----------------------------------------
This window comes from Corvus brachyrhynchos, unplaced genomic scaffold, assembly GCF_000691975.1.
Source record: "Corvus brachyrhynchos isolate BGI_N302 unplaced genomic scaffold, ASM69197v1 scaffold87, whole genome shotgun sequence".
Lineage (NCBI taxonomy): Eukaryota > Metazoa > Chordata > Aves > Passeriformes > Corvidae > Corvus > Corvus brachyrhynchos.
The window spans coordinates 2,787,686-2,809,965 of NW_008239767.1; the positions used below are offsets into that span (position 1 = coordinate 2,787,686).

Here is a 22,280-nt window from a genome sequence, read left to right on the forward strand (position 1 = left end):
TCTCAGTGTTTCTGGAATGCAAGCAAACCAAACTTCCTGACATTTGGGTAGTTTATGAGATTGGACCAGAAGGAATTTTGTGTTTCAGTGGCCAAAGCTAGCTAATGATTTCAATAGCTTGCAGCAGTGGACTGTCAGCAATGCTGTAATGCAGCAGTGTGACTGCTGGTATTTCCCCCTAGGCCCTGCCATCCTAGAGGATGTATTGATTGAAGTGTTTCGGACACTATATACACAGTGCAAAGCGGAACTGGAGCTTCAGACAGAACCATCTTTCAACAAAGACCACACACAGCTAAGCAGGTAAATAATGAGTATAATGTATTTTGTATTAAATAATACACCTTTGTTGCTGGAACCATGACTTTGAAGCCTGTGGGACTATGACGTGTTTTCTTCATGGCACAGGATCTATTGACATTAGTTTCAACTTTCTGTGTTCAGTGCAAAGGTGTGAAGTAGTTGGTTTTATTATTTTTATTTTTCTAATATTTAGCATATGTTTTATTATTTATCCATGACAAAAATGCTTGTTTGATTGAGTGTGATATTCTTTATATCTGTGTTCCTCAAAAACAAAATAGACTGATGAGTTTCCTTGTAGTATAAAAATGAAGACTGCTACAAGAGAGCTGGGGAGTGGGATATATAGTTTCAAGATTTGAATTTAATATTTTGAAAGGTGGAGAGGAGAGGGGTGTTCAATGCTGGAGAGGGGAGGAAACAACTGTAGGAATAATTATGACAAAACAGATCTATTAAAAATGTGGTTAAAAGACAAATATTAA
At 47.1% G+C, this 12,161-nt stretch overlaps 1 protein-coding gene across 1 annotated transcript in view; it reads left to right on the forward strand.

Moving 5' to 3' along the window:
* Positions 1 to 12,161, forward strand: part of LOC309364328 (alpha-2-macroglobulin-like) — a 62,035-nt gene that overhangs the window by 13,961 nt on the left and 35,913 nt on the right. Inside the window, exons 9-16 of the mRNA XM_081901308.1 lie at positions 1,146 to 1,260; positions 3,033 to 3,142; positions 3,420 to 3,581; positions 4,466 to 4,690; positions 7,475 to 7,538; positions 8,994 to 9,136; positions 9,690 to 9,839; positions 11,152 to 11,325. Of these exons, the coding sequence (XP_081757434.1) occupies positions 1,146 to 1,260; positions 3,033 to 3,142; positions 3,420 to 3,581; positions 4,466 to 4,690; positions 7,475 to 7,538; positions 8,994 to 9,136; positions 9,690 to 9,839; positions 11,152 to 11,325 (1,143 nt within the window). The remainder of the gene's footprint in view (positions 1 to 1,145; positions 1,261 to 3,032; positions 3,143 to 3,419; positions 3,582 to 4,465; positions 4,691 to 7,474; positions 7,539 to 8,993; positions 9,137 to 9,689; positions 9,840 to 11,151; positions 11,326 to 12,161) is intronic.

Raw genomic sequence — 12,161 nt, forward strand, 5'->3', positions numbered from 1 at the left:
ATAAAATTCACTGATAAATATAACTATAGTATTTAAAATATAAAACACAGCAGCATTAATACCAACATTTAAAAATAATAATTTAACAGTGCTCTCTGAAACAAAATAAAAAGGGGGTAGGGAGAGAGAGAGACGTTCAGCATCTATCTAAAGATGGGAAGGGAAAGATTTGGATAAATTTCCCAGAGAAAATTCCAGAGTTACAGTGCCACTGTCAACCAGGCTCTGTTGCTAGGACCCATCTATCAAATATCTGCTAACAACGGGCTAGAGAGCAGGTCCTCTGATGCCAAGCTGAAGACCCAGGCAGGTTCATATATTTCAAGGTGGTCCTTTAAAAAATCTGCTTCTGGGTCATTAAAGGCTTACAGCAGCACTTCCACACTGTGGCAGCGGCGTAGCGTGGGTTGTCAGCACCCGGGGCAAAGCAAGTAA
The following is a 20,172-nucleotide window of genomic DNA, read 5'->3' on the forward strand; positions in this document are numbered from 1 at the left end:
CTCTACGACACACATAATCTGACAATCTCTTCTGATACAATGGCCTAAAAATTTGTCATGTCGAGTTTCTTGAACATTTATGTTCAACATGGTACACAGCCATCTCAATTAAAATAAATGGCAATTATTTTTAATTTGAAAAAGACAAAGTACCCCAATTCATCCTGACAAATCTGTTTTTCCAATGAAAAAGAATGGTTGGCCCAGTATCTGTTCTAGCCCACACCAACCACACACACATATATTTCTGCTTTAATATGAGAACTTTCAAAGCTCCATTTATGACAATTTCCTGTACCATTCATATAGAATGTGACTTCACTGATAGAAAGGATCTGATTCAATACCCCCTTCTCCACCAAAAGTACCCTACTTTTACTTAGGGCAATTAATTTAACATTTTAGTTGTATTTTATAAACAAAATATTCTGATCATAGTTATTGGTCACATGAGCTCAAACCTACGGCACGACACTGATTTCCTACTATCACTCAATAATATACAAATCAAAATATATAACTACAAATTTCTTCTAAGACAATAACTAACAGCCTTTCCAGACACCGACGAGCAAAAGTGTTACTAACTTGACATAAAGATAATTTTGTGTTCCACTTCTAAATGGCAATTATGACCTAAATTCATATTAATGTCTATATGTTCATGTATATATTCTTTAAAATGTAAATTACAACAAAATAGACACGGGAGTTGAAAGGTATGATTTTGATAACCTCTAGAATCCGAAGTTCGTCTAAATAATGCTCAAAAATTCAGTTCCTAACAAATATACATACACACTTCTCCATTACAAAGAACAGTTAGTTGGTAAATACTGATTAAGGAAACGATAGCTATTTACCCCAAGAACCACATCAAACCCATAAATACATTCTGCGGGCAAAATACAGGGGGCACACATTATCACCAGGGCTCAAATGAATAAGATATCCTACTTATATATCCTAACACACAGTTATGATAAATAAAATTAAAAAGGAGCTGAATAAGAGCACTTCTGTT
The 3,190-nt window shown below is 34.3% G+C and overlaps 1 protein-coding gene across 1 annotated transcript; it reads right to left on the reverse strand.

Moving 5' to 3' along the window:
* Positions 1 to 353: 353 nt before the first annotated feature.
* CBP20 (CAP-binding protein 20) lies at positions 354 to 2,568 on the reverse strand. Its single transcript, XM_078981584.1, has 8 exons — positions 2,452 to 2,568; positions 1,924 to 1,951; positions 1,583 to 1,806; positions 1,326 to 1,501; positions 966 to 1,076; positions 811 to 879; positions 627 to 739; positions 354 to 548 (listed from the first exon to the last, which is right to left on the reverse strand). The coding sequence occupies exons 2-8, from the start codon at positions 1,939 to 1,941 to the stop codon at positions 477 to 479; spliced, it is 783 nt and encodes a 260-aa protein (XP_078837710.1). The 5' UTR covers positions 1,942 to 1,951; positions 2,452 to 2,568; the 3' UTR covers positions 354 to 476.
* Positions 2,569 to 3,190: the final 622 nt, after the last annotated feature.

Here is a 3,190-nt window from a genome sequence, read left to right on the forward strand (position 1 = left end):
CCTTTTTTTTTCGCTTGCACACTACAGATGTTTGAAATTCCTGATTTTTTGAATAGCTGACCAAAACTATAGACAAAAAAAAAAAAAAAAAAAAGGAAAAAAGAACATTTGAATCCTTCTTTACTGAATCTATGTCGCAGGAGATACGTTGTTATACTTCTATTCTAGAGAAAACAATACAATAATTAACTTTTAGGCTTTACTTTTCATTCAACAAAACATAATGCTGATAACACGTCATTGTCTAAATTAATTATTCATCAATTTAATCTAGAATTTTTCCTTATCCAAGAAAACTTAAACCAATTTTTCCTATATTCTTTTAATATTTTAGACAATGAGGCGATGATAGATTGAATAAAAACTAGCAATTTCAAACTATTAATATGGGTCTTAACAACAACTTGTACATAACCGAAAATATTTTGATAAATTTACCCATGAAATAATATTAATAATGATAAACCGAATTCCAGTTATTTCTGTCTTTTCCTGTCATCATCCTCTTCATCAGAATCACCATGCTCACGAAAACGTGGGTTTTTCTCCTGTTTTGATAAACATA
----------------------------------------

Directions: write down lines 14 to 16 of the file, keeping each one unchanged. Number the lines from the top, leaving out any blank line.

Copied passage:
The 3,190-nt window shown below is 34.3% G+C and overlaps 1 protein-coding gene across 1 annotated transcript; it reads right to left on the reverse strand.

Moving 5' to 3' along the window:
* Positions 1 to 353: 353 nt before the first annotated feature.